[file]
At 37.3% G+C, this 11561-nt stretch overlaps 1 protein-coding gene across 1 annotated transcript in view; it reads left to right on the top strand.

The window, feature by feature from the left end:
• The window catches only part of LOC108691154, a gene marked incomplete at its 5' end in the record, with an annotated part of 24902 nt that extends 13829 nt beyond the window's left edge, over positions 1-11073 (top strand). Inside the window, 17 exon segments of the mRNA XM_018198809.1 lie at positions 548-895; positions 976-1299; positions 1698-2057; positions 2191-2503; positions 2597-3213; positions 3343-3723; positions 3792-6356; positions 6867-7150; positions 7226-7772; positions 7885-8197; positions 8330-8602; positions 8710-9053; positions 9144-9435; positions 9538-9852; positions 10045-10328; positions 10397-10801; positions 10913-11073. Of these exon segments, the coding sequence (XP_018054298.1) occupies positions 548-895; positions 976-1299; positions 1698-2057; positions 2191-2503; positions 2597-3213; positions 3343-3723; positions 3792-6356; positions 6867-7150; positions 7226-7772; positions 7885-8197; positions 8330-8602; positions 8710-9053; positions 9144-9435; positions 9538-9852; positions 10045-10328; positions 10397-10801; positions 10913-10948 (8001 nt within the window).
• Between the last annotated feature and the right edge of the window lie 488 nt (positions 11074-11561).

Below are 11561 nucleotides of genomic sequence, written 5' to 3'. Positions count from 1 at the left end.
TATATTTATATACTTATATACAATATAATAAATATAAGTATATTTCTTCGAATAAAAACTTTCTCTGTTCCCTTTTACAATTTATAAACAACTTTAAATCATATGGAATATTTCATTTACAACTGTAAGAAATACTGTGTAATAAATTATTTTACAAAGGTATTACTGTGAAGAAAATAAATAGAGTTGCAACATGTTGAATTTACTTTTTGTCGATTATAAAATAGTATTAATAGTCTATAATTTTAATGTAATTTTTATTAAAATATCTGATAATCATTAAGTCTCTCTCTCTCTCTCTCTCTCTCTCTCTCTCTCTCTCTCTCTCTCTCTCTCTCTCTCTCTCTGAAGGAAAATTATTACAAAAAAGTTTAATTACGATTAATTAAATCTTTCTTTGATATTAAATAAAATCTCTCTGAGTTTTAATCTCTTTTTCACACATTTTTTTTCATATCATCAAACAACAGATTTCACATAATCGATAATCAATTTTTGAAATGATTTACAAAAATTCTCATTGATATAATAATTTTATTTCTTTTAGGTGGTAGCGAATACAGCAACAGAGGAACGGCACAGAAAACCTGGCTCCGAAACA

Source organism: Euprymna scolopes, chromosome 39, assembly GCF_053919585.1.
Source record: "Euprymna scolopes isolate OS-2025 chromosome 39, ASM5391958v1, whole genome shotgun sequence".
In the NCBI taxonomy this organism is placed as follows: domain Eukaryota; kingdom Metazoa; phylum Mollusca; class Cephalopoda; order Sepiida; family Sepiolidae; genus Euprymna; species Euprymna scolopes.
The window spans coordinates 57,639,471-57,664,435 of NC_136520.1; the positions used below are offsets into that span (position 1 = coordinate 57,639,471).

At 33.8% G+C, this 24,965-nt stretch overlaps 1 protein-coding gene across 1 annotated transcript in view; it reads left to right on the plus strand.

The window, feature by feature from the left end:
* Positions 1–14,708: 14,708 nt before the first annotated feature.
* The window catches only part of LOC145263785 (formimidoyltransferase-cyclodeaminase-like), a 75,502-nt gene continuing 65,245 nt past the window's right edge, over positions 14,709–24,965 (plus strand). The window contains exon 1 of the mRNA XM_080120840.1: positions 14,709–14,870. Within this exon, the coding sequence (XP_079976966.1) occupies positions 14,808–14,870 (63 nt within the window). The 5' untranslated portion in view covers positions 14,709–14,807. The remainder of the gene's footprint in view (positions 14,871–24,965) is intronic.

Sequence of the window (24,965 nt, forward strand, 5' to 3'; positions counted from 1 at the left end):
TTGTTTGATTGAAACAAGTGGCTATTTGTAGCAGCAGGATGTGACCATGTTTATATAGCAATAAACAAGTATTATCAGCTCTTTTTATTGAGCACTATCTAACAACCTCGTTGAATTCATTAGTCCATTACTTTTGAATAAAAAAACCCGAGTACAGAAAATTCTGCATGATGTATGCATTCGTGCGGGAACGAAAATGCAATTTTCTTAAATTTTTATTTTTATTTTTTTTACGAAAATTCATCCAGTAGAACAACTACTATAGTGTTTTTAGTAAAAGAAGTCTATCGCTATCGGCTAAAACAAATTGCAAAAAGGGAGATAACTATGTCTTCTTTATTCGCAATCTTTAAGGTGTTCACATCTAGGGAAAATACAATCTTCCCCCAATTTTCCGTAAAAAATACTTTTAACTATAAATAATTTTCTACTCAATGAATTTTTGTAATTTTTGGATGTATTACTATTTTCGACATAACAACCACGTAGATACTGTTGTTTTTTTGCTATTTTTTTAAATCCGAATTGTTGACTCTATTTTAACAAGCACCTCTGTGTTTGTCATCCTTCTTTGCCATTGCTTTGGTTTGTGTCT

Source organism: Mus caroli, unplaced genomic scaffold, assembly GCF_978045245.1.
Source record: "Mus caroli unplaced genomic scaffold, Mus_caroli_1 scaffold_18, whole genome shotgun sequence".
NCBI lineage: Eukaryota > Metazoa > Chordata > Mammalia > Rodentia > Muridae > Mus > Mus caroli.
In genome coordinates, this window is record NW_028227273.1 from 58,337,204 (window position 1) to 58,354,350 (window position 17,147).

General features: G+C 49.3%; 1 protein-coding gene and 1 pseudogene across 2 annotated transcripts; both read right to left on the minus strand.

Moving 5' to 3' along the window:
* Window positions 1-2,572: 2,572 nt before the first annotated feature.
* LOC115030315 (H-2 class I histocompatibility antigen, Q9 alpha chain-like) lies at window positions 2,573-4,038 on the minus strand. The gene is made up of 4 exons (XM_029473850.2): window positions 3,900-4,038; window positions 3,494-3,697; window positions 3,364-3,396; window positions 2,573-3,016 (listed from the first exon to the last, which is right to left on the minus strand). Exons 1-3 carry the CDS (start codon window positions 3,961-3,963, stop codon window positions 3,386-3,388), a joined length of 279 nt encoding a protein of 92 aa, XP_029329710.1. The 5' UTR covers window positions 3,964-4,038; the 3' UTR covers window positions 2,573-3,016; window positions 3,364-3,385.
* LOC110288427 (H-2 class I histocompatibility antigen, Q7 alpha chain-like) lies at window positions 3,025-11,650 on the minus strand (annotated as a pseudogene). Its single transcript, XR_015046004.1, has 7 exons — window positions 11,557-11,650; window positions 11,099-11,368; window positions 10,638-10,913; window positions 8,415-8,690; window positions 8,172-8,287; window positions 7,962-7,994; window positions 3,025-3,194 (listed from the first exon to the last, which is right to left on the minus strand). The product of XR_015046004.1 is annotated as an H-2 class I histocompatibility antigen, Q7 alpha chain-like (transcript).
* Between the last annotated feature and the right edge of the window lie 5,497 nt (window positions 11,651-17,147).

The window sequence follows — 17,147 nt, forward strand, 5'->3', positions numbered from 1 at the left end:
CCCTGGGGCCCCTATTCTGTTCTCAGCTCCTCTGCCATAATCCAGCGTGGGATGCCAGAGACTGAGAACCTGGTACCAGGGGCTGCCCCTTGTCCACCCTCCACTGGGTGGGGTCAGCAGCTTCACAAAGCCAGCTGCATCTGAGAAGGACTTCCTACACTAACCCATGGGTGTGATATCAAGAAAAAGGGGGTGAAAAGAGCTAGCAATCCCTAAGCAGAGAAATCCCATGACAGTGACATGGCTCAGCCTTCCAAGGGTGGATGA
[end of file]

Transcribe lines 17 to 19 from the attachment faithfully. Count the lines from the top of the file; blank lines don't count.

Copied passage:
Source organism: Mus caroli, unplaced genomic scaffold, assembly GCF_978045245.1.
Source record: "Mus caroli unplaced genomic scaffold, Mus_caroli_1 scaffold_18, whole genome shotgun sequence".
NCBI lineage: Eukaryota > Metazoa > Chordata > Mammalia > Rodentia > Muridae > Mus > Mus caroli.